7. You use strategic marketing alliances. Your client list is paramount. Next best are the client lists of other professionals and business owners. By leveraging the trust they have with their lists, you get exposed to, and endorsed by, those professionals, which should bring you a steady stream of pre-sold prospective clients.
  8. You fire clients. Successful marketing means you have the ability to continually upgrade your client list. You make room for better clients by purging the lowest segments of your client list (lowest paying, least amount of work, slow paying, complainers, etc.)
  9. A publisher asks you to write a book. If your web site (podcast, video channel), has lots of good content, and it looks like you have a good following, a publisher may contact you to see if you want to write a book. They know that book has a built in audience of potential buyers.
  10. Other lawyers ask how you do it. If you are successful in bringing in lots of good clients, other lawyers will ask you to share your secrets.

So, how did you score? Do you some opportunities for improvement?

You may be a good lawyer but are you good at marketing? Here’s what to do.


Lawyers, do you need clients? That’s why you don’t get them.


Nobody wants to hire an attorney who needs clients. They want an attorney who is extremely busy but willing to make room for one more deserving client.

Busy attorneys are successful. Validated by their busy-ness. They must be good. Look at all the other people who say so.

Attorneys who need clients are not successful. They may be competent, they may deliver great service, they may be everything a client could want in an attorney, but if they need clients, well, they can’t really be good, can they?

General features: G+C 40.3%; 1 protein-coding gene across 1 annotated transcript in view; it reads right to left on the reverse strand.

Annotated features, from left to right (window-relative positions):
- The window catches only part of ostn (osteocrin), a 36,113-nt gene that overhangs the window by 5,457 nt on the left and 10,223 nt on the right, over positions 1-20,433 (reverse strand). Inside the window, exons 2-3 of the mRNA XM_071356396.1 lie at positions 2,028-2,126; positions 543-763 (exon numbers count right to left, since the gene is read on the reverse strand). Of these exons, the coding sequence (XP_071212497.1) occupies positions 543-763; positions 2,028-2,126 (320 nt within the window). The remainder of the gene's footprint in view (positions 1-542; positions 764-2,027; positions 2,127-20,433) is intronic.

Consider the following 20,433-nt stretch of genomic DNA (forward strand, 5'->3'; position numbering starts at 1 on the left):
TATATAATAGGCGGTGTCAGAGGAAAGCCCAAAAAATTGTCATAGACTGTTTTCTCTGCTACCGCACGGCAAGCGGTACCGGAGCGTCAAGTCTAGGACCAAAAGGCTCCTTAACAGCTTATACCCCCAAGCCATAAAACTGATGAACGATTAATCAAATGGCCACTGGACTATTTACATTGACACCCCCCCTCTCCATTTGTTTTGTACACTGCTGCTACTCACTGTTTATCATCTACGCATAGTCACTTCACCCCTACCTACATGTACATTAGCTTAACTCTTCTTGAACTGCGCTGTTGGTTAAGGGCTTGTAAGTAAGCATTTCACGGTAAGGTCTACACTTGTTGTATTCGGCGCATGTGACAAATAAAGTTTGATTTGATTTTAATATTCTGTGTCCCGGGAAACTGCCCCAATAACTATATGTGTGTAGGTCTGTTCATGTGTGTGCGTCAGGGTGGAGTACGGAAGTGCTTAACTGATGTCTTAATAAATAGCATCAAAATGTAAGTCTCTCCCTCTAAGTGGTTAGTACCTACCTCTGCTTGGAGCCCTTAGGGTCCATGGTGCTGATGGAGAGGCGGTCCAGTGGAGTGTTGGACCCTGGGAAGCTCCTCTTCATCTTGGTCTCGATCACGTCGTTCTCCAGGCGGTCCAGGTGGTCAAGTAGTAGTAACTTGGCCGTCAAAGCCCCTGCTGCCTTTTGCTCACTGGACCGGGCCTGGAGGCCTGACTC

To attract good clients you need to be attractive. That’s not something you can fake. This is not about pretending to be busy or letting people think you are important because you had lunch with someone important. Being attractive is not on the outside.

Being attractive means knowing your value. It means loving yourself and your gifts and wanting to share those gifts through your work. It means walking with confidence and an inner peace, trusting completely in the inevitability of your success.

Being attractive means knowing that no matter what your financial situation is right now, you don’t need clients, they need you. You don’t look for clients, you let them find you.

Wanting clients is fine. Needing clients is why you don’t get them.

Marketing means showing people the value you offer. Here’s how.


What would you do if you knew you could not fail?


Rev. Robert Schuller asks, “What would you do if you knew you could not fail?” It’s one of my favorite quotes.

I’ve often asked myself this question. When I found my confidence lacking, when a project got stalled because I didn’t know what to do next, or when I was faced with a major career decision, I would stop and think about the “best case scenario” and it helped me move forward.

I think it’s because of the word “if”. “What would do if. . .” is a hypothetical question. We can answer it because we’re not promising anything, we’re speculating. The question allows us to bypass our critical mind and find the answers.

We may still have fears and doubts but now we know what we would do if we didn’t.

If you are procrastinating on updating your web site, imagine that in 90 days that web site is bringing you four or five or ten new clients a month. If God Himself whispered in your ear and told you that your web site will be massively successful, what would you do today?

You’d make a list of tasks that need to be done and you’d start working on them, wouldn’t you? If you don’t know what those tasks might be, your first task would be to find someone who does know and ask them what to do.

If you knew for certain that things would work out exactly the way you wanted (or better), what would you attempt? If you knew that your project would be a success, what would you do today to move it forward?

Whatever it is that you would do if you knew you could not fail, that’s what you should do.

“What if it doesn’t work?” you ask.

“What if it does?”

If you’re already earning as much as you want, you don’t need to read this